All in all a good series. The only thing I would do is to level the picture. I have a feeling that the floor is tilting a bit to the right, or is it my eyesight playing tricks on me?

May be your middle exposure is a bit on the light side? You could have stopped down easily 1/3 EV - I think - But then I didn't see the other exposures. How far apart are they? 1 full EV or maybe 2 EV's?

Well done for your first HDR. I am impressed by the whites, which has a tendency to color either cold or warm.

Keep shooting, Maggo85!
Thank you Walter for your detailed look at my HDR! Would be a beautiful place to marry, but unfortunately the chapel is too small for all the people

It was a hand-held shot, but I was leaning on the church door - so my hand is not as steady as you think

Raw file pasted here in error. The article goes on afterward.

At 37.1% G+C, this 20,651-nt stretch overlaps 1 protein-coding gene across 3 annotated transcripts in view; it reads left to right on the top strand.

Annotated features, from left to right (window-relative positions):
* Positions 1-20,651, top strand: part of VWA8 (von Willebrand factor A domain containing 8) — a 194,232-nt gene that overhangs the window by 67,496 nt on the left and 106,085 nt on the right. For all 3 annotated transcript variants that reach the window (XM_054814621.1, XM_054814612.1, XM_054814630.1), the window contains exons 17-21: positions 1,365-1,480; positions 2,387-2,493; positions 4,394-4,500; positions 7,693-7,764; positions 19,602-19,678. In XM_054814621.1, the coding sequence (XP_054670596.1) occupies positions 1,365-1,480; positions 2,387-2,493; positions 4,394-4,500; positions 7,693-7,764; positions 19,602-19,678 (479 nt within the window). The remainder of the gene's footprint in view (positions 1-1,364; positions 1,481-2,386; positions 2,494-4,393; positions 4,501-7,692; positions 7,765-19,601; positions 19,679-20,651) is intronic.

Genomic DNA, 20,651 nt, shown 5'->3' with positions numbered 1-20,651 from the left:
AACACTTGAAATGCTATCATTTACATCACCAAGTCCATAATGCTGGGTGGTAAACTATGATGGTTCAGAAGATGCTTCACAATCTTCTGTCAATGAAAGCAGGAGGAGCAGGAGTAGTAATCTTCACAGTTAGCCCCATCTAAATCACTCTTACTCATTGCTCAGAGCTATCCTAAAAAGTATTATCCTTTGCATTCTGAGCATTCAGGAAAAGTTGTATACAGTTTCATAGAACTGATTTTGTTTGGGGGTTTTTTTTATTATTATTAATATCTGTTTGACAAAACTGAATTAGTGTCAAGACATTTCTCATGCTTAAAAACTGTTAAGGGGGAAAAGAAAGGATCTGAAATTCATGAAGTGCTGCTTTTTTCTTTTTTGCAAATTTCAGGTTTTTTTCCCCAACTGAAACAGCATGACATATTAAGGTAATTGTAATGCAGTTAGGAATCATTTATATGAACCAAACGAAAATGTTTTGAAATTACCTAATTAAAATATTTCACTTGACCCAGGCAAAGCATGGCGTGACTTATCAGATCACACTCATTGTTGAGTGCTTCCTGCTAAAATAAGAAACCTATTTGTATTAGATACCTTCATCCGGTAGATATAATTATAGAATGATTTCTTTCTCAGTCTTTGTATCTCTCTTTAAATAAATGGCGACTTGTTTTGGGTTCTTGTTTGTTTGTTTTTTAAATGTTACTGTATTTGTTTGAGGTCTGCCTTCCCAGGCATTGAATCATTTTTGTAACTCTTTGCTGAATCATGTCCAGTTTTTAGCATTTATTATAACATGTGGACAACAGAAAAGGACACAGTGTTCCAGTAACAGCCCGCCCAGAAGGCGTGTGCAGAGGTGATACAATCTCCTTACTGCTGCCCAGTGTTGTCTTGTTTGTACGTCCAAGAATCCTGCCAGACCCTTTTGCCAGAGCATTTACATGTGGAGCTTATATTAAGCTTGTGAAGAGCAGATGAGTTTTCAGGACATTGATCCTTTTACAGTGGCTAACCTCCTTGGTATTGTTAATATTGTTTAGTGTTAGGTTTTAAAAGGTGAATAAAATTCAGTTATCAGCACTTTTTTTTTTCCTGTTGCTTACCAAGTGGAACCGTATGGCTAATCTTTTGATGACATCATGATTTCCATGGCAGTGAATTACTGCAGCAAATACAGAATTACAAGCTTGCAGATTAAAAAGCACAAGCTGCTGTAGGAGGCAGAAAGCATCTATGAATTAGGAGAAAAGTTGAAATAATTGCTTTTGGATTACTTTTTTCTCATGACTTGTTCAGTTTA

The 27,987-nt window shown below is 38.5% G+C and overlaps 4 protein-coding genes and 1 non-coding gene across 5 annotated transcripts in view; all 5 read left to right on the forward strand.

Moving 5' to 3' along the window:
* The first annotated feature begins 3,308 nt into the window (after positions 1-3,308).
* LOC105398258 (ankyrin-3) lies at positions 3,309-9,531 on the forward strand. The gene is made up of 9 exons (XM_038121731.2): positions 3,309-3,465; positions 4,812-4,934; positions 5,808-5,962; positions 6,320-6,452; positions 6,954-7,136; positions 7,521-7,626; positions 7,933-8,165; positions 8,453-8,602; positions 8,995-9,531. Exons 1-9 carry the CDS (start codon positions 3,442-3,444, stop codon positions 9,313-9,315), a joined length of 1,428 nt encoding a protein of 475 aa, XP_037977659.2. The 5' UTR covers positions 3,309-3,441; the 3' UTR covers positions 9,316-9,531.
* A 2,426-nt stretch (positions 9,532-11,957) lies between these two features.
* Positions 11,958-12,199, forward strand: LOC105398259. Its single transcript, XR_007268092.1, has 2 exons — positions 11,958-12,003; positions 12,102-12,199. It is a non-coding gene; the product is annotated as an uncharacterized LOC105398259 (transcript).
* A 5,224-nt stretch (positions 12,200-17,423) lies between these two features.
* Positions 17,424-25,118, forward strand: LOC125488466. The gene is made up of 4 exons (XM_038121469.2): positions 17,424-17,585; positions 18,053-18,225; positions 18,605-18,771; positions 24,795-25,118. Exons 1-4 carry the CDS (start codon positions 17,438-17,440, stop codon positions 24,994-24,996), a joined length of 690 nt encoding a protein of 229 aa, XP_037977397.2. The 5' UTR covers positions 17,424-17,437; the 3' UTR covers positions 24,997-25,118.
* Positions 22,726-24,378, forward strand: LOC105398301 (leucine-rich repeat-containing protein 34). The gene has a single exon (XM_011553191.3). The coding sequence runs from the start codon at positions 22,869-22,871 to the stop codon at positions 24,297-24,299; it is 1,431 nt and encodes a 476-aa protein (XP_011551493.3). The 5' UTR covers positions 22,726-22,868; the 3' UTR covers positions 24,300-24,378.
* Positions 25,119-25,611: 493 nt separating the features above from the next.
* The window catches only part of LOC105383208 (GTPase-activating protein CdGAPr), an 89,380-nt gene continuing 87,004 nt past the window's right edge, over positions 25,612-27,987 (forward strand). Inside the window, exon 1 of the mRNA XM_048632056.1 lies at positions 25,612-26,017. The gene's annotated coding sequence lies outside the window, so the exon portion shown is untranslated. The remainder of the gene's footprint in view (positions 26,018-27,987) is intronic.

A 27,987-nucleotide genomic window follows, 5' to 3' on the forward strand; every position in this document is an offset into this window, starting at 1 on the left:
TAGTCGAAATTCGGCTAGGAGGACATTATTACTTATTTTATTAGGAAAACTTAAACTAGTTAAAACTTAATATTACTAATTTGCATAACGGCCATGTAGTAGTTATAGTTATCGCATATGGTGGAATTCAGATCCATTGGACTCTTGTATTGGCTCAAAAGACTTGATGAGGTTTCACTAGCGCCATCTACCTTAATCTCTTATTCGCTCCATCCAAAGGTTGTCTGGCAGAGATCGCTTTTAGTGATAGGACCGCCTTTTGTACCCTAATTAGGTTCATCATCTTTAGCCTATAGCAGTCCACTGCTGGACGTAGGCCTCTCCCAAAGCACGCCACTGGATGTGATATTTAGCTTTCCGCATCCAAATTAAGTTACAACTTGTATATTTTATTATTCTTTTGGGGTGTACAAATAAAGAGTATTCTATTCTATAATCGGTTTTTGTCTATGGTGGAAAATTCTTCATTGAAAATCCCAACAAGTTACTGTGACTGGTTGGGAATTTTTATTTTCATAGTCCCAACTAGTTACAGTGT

It's been an exposure-bracketing with the values "-2/0/+2" - but the middle-exposure is really a bit overexposed. If I had a tripod, I would have done another darker shot and then made the HDR out of 4 or maybe 5 single pics.

You're right when you say the pic is not level - I'll try to fix that issue and also cut the pic a little bit.

Quote:
Originally Posted by Bynx View Post
Here is a comparison between the outputs of Dynamic and Photomatix.



Dynamic has highlights slightly blown out compared to Photomatix.
With the alter piece the colors are more rich and brighter with Dynamic.
Notice the lace. There is more detail with Photomatix.
All these differences are just a matter of altering the sliders. Both pics are over saturated with color compared to the colors of your middle exposure. In this case the oversaturation is a good thing. Its not too much. I think another darker exposure would have helped with the highlights. But for a first attempt you have really done well.